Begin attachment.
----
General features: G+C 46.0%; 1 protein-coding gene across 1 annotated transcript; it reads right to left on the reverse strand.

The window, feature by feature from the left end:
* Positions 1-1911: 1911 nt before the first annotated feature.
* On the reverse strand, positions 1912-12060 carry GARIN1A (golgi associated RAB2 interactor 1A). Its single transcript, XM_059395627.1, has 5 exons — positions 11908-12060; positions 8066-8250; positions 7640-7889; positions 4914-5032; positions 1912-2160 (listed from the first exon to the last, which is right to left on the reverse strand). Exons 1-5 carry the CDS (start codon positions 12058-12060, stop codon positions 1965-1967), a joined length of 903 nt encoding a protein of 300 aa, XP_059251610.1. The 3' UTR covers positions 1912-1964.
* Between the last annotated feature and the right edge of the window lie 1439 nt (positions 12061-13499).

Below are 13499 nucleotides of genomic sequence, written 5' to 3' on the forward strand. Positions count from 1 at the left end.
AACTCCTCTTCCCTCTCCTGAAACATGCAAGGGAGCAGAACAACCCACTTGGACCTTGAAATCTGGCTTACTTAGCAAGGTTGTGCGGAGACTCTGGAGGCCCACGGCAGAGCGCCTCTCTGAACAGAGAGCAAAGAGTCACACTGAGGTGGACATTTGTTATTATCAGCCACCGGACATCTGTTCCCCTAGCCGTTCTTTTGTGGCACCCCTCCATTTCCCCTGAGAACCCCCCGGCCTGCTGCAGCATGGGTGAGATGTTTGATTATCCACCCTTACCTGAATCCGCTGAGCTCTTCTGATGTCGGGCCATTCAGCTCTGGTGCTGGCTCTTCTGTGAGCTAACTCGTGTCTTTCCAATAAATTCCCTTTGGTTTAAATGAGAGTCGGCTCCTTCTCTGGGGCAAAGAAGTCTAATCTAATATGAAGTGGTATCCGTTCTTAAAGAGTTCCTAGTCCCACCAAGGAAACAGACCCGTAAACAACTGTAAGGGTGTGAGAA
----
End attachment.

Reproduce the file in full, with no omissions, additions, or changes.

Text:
General features: G+C 46.0%; 1 protein-coding gene across 1 annotated transcript; it reads right to left on the reverse strand.

The window, feature by feature from the left end:
* Positions 1-1911: 1911 nt before the first annotated feature.
* On the reverse strand, positions 1912-12060 carry GARIN1A (golgi associated RAB2 interactor 1A). Its single transcript, XM_059395627.1, has 5 exons — positions 11908-12060; positions 8066-8250; positions 7640-7889; positions 4914-5032; positions 1912-2160 (listed from the first exon to the last, which is right to left on the reverse strand). Exons 1-5 carry the CDS (start codon positions 12058-12060, stop codon positions 1965-1967), a joined length of 903 nt encoding a protein of 300 aa, XP_059251610.1. The 3' UTR covers positions 1912-1964.
* Between the last annotated feature and the right edge of the window lie 1439 nt (positions 12061-13499).

Below are 13499 nucleotides of genomic sequence, written 5' to 3' on the forward strand. Positions count from 1 at the left end.
AACTCCTCTTCCCTCTCCTGAAACATGCAAGGGAGCAGAACAACCCACTTGGACCTTGAAATCTGGCTTACTTAGCAAGGTTGTGCGGAGACTCTGGAGGCCCACGGCAGAGCGCCTCTCTGAACAGAGAGCAAAGAGTCACACTGAGGTGGACATTTGTTATTATCAGCCACCGGACATCTGTTCCCCTAGCCGTTCTTTTGTGGCACCCCTCCATTTCCCCTGAGAACCCCCCGGCCTGCTGCAGCATGGGTGAGATGTTTGATTATCCACCCTTACCTGAATCCGCTGAGCTCTTCTGATGTCGGGCCATTCAGCTCTGGTGCTGGCTCTTCTGTGAGCTAACTCGTGTCTTTCCAATAAATTCCCTTTGGTTTAAATGAGAGTCGGCTCCTTCTCTGGGGCAAAGAAGTCTAATCTAATATGAAGTGGTATCCGTTCTTAAAGAGTTCCTAGTCCCACCAAGGAAACAGACCCGTAAACAACTGTAAGGGTGTGAGAA